Nix filed complaints against Clark and Wood with the state Ethics Commission, alleging that both had fudged on their campaign-finance filings. That was a tactical mistake, possibly. The complaints were filed only after the school board gave the boot to the union, and the alleged offenses were fairly trivial. Clark, who received a mild “letter of caution” from the Commission, said the ethics complaint was one more injury that he'd received just because he wanted to help children. The complaint against Wood was dismissed by the Ethics Commission. Wood says he's considering filing a counter-complaint against Nix, which is permissible under the state ethics laws. Mightn't it be better for the district just to let the matter drop?
“The teachers union needs to learn that ethics laws were written for serious purposes, not to be used for vengeance,” Wood says. “Bullies don't quit being bullies unless somebody fights back.”
Wood, Clark, Gilliland and Mildred Tatum were the four Board members who voted to stop recognizing the union. Tatum is a longtime board member who's had her ups and downs with the union. She's black.
Gwen Williams, who's black, and Bill Vasquez, who's of Hispanic descent, voted against the motion. The seventh board member, Sandra Sawyer, was absent. She's black.
Asked about a black-white division on the board, Williams says, “The only person who's making race an issue is Mr. Wood.”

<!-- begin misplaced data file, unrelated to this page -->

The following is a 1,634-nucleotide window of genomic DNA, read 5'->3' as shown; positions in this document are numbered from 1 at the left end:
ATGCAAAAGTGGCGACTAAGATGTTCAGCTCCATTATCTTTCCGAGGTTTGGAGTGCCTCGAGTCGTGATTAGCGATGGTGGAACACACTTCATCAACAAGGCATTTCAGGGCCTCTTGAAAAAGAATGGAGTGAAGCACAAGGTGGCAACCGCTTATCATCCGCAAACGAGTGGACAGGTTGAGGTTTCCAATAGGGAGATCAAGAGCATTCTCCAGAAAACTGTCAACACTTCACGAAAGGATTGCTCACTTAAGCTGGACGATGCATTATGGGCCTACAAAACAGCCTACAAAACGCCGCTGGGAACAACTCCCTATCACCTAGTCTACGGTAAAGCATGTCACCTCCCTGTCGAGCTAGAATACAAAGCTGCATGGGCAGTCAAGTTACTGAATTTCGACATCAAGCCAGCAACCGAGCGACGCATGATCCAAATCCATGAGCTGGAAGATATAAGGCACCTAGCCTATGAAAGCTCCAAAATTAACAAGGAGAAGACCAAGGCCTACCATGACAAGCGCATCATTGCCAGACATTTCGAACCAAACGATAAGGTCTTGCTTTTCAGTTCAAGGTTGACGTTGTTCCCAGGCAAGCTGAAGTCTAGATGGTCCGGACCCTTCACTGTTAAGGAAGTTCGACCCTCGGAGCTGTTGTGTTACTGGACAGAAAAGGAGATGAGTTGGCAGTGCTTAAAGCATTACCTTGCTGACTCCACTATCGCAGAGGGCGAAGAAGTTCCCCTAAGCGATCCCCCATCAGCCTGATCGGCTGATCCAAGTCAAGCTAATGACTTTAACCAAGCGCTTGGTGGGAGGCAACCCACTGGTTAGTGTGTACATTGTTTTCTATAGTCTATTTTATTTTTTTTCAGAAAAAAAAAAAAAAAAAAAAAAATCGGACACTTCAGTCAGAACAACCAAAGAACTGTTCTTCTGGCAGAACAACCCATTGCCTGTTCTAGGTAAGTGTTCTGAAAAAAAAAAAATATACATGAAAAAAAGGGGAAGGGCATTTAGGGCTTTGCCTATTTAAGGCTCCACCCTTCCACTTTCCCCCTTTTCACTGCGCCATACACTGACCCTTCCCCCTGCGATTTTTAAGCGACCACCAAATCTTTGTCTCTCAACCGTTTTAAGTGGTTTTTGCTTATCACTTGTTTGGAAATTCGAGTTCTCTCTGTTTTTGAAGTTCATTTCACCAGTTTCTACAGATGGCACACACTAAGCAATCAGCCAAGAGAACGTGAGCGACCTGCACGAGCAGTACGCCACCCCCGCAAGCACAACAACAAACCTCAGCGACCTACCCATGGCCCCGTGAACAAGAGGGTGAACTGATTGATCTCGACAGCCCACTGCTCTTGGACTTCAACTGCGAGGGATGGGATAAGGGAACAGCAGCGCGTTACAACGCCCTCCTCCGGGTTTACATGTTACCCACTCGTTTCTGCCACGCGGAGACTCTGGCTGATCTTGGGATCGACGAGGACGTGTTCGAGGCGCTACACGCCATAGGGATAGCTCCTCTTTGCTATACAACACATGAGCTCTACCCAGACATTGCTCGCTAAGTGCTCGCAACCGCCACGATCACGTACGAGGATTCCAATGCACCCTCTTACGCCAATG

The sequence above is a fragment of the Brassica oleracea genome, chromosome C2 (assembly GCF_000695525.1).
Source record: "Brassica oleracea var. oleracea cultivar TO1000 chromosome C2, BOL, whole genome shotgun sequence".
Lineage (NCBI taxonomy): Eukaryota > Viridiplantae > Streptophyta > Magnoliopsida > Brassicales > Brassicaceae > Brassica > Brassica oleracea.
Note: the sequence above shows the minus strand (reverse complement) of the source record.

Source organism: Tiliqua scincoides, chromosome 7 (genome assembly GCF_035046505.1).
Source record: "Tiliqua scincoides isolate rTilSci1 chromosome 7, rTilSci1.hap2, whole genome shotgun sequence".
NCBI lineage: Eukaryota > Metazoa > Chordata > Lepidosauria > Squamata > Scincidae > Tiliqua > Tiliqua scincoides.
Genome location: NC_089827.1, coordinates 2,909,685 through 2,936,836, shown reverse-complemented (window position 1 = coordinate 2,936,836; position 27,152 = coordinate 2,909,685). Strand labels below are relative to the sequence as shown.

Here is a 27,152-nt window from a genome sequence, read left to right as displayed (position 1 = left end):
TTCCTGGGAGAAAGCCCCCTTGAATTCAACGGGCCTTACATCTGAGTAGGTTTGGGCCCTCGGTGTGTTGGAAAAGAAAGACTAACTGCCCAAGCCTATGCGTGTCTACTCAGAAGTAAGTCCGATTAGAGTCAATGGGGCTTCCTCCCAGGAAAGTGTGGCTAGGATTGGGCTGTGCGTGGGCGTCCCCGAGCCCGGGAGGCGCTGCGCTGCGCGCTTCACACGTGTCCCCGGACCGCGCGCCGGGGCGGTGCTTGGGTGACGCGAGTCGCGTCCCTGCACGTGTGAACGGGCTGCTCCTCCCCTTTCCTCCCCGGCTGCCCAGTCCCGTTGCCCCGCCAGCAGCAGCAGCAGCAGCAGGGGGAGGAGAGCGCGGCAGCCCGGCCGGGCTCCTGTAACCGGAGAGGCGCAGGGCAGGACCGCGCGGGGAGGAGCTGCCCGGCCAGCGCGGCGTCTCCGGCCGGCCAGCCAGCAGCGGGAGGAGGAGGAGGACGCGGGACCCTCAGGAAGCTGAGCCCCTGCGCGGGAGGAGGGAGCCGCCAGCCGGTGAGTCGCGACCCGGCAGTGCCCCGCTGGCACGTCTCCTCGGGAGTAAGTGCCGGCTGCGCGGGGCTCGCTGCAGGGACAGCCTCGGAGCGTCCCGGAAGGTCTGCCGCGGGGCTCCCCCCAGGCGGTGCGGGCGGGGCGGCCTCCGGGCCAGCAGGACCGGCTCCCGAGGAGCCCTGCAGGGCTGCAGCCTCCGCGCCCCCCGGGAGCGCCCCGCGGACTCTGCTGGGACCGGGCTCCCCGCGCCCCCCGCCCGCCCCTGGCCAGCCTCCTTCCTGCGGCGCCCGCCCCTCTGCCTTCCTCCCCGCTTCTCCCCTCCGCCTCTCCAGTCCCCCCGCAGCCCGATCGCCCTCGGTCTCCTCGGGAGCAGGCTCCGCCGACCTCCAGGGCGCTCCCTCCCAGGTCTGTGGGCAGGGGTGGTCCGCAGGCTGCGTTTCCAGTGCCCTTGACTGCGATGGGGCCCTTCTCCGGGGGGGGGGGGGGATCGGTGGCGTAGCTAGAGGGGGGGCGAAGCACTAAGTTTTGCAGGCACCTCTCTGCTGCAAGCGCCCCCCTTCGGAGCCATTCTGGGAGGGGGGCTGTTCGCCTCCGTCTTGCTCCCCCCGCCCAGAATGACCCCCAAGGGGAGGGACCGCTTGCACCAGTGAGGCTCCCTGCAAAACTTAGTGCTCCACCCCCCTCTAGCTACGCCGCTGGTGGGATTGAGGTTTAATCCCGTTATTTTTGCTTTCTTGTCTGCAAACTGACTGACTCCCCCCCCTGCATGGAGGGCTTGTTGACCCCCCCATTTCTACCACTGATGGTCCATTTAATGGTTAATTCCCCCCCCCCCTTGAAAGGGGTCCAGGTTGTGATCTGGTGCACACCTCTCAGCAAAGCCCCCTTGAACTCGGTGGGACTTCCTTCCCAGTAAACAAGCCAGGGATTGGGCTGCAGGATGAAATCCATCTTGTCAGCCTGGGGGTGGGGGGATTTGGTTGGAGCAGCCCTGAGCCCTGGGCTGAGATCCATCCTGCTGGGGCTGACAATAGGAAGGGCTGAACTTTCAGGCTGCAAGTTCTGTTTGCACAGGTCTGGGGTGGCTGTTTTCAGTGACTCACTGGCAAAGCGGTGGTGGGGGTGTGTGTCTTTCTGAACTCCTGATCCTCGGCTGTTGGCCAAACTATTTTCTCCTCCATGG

The board's decision not to hire McGill when he was the last candidate standing was “not a black and white issue,” Williams says. “The vast majority of my constituents were saying to me that Mr. McGill was not the best-qualified.”
Sawyer says, “Certain individuals have made race an issue. It shouldn't be. Mr. Wood seems to believe there's a racial division on the board.” She doesn't see it herself.
Gilliland describes himself as “Not a union person, but not a union-hater either. The union has never been mean to me … A couple of union teachers have not been very nice.” Gilliland says he would have hired McGill as the permanent superintendent, but a majority of the board didn't feel that way, and that majority happened to be made up of members of minority groups. “I don't think it's becauseof their race that they voted that way.”
But for some reason, relations between board members are more sour now than when he first joined the board, Gilliland says. “It's been more of a struggle the last year and a half. Back in the beginning, we still had 3-4 votes but they weren't as polarizing. This union thing is very personal to several board members.”
Vasquez said that dissension among board members ebbs and flows. He'd thought the board was on the verge of ratifying a new contract with teachers, but on the night of Dec. 8, “It just seemed to flip. I really didn't understand. People sometimes get their feelings hurt.”